Here’s a story I’ve been keeping on the back burner for almost a year now. I haven’t published it until now, because it still hit too close to home. But this week, I’ve scheduled an interview with Sharon Cathcart, author of In the Eye of the Beholder, which I am currently reading, and a memoir Les Pensées Dangereuses. And parts of her story reminded me of certain elements of my story.
This is the story of the software-development project that plunged me into a deep depression (a continuation from part 3 of “Depression and the Software Developer”).
[Note: You can read the story from the beginning in order to catch up.]
It was only a couple months long, but it was the straw that broke this developer’s back. It was the project that made me realize how much I enjoyed making a difference, as I did in my first job after college. It made me realize how important it was to make a difference, rather than just being a cog in a useless, corporate, perpetual-motion machine. Most development managers simply don’t know how to let their developers make a difference, possibly because they’ve never known themselves what it feels like. And to this day, the memory of this painful project keeps me from taking the software-development industry seriously.
The project itself wasn’t that bad. I joined it as a consulting developer, along with a couple other consulting developers. The client had been desperate for short-term help, and I took on the project as a favor for a friend, who was already hip-deep in it. They were also on a limited budget, and so I offered a reduced rate, again as a favor to my friend. That was Idiotic Decision #1.
They gave me a “specification” for a feature they needed me to work on. For the purposes of this story, let’s call it the NOKWID feature (because No One Knows What It Does). NOKWID was a key part of the project, and they needed to show progress on it–and quickly–in order to justify the project’s funding. Unfortunately, the spec turned out to be nothing more than a rough collection of thoughts that one of the developers had thrown together, probably from notes he had made at meetings. I pointed out the numerous nebulous features called for in the spec, and I replied that I couldn’t possibly deliver NOKWID until these had been fleshed out.
Now, the project was being led by a software-developer-turned-manager type, who seemed way too busy to manage a software project. Let’s call him “Pointy-Hair 1.” And I was to be working with one of the staff developers, also with a pointy-haired background, a manager-turned-software-developer type, who we’ll call “Pointy-Hair A.” (You thought I was going to call him Pointy-Hair 2, right? No way! I don’t want Pointy-Hair A to think he’s any less pointy-haired than Pointy-Hair 1.)
I’d love to tell you all the crazy things I experienced in the span of a few months at the hands of this pair. But I fear I might become psychotic if I tried. So I’ll limit myself just to a single anecdote.
NOKWID depended on Feature X, which like everything else, was undeveloped and no one knew how it was supposed to work. Because of this, there was absolutely no way I could deliver code that worked with Feature X, and I told them as much.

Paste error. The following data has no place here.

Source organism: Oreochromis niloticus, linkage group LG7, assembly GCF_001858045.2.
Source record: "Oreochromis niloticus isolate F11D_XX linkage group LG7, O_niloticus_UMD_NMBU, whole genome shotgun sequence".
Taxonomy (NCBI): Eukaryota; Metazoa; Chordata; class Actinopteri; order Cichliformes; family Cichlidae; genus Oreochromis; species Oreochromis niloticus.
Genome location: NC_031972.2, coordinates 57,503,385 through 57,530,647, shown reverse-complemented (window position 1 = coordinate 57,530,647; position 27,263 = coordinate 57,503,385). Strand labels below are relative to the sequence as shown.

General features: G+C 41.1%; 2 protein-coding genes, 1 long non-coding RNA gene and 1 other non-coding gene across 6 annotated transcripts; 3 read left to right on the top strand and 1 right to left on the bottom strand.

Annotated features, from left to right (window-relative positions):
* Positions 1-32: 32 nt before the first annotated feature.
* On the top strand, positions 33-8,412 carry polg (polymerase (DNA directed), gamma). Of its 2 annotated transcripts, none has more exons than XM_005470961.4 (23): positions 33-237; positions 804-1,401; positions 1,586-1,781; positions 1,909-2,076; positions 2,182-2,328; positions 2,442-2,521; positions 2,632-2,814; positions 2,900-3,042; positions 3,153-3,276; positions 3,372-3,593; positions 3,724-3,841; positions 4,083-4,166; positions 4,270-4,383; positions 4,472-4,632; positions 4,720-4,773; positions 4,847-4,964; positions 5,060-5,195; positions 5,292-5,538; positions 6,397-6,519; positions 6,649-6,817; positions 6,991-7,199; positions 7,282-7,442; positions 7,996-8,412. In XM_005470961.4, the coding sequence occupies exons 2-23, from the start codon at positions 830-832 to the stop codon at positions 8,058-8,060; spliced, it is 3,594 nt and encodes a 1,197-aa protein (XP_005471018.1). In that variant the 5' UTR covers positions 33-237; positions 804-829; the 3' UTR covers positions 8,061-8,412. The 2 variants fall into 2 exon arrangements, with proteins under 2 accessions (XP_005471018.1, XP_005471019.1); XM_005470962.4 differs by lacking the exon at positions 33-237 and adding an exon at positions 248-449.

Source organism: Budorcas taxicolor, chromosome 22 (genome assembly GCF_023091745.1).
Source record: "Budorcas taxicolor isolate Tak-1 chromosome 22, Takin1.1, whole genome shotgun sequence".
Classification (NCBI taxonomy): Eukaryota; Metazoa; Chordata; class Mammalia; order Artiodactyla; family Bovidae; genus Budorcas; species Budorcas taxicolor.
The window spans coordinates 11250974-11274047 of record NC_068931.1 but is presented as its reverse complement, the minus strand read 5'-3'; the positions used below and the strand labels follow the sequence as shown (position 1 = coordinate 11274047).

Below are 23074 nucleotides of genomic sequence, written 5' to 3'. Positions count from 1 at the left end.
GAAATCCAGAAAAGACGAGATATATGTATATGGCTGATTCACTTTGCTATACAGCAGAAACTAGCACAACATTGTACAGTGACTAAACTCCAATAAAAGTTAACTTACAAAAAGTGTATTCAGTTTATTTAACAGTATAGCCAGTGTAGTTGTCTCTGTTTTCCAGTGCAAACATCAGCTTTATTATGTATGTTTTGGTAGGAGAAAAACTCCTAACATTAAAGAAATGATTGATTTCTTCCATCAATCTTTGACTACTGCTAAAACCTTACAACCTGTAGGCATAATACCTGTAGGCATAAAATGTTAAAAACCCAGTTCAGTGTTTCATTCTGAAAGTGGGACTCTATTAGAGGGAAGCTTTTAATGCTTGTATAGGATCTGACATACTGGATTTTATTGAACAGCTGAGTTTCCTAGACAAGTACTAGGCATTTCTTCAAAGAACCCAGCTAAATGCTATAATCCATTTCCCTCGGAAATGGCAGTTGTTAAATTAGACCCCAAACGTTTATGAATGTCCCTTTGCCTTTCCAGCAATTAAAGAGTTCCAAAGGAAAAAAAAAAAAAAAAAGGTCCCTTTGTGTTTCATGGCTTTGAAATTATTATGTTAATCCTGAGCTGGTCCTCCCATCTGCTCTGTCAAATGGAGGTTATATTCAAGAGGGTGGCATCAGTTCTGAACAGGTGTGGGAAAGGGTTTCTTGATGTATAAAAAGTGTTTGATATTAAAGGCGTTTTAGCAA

In response to this, Pointy-Hair A told me that Feature X was something for “down the road.” We didn’t actually need to support it at this time. Whew! I breathed a sigh of relief and removed Feature X from the spec.
The next day, Pointy-Hair A added a paragraph to the spec talking about how NOKWID was to interact with Feature X.
This was repeated in different variations and with different specifics. It seemed that the longer I sought to understand and to document what NOKWID really was, the further I got from the truth. I had only a vague idea what I was supposed to be delivering, and Pointy-Hair 1 kept asking me when it would be “done.”
I complained that I couldn’t possibly deliver finished code–or even estimate how much time it would take–until I knew what the requirements were for NOKWID. And I told them that they needed to document the decisions and assumptions they were working off of, and to let me in on that part of the conversation. Each time I said so, they gave me the soothe-’em-down treatment, as though I were a hemorrhoid and not a key member of the project team.
“Don’t worry about that.” (Which I should have.)
“That will be ready long before you need it.” (Which it wasn’t.)
“Just ask for what you need, and we’ll get it to you.” (Which they didn’t, and I didn’t know what I needed, anyhow, because I didn’t know what I was supposed to be delivering!)
“Don’t let that hold you up.” (Which it ought to have, or at least ought to have made me take a beat.)
At about this point, I was thinking I was obviously not charging them enough, because they clearly weren’t listening to me. After all, I had successfully completed projects using this project model before; they had not. I was also one of the most senior people working on the project, in terms of years of experience, and had twice as much experience as even the most senior staff developer. But as is well known among consultants: knowledge, experience, and wisdom do not earn you respect; money does. If they had been paying me hundreds of dollars an hour for my advice, then they would have found some rationale for why my advice was actually worth that much. However, I had given them a discount, for the sake of my friend, who was now neck-deep.
Even under these demeaning and impossible circumstances, I decided to push on as best I could. That was Idiotic Decision #2.